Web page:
Whilst Sefaria and Insight 360, for example, have added a SEPP65 component to their tool, these plugins at present have limited agility. For example, Insight 360 currently utilises 4000 lux as a minimum threshold per room when checking building compliance, however this lux level is not necessarily what the regulations require5. Sefaira on the other hand enables SEPP65 compliance testing and analysis through analytics tools that enable “annual daylighting, daylight factor, and time-of-day simulations”6.
Despite continuing development of regional compliance plugins, at present, these tools do not allow the designer to manipulate the design so as to accommodate for the full complexity of site-specific regulations and requirements. Within the current use parameters, the tools do not enable the reverse engineering of a design to produce building envelopes that are responsive to site-specific neighbourhood contexts (i.e. minimum light access requirements for surrounding buildings), nor do they enable the inclusion development feasibility data such as financial metrics and apartment mix variations within the model.
Whilst such processes enable designers to run a large number of models and iterative design variables that would traditionally not have been feasible due to their complexity and labour intensive requirements, outcomes are limited by in-built assumptions, lack of guidance and integration within the design process7, and parameters that are pre-set at the outset. Designers are restricted by software structuring that does not allow full control over performance parameters. Work currently underway, aims to develop a workflow process that enables upfront simulation capacity and the incorporation of a greater complexity of variables within the model. Within this process, Simulate – Generate, the simulation process becomes the feedback loop. Through this reverse engineering process, designers are able to understand upfront what is allowable, enabling the computational design process to inform their designs from the outset.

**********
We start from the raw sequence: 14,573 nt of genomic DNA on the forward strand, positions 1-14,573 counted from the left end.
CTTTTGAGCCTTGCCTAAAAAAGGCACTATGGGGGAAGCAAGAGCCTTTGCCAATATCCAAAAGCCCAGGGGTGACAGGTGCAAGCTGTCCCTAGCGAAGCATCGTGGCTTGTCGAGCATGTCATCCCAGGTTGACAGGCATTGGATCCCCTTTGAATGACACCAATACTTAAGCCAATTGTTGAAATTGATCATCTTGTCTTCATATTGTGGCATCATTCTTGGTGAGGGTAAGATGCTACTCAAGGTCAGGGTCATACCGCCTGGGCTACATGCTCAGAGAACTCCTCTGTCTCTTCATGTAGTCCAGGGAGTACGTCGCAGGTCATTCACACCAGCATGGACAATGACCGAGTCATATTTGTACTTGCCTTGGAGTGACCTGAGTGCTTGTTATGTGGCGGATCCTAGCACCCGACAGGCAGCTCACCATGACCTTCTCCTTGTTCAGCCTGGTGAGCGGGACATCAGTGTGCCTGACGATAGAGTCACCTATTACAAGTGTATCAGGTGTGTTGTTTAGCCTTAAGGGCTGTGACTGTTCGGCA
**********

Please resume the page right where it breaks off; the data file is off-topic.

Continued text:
Smart design processes: Financial and performance objectives
Through the control of building design performance parameters and incorporating the generative methods from the outset, designers are able to maximise building performance objectives. Residential projects are often quite prescriptive in their constraints. Within this process, metrics need to satisfy both planning controls and the client’s commercial interests. This paper outlines two case studies in which work process and parametric design tools were developed that allow for quick feasibility assessment based on the number of hours of direct sunlight, the building mass and each individual floor received. The process also utilises an automated optimisation method to comply with planning controls, assess project financial feasibility, and allow for a better distribution of the apartment mix.
The Apartment Configuration Generator Tools were based on the following parameters:
- Living rooms and private open spaces for at least 70% of apartments in a development should receive a minimum of three hours of direct sunlight between 9am and 3 pm in mid-winter (in dense urban areas a minimum of two hours may be acceptable).
- Limit the number of single-aspect apartments with a southerly aspect (SW-SE) to a maximum of 10% of the total units proposed.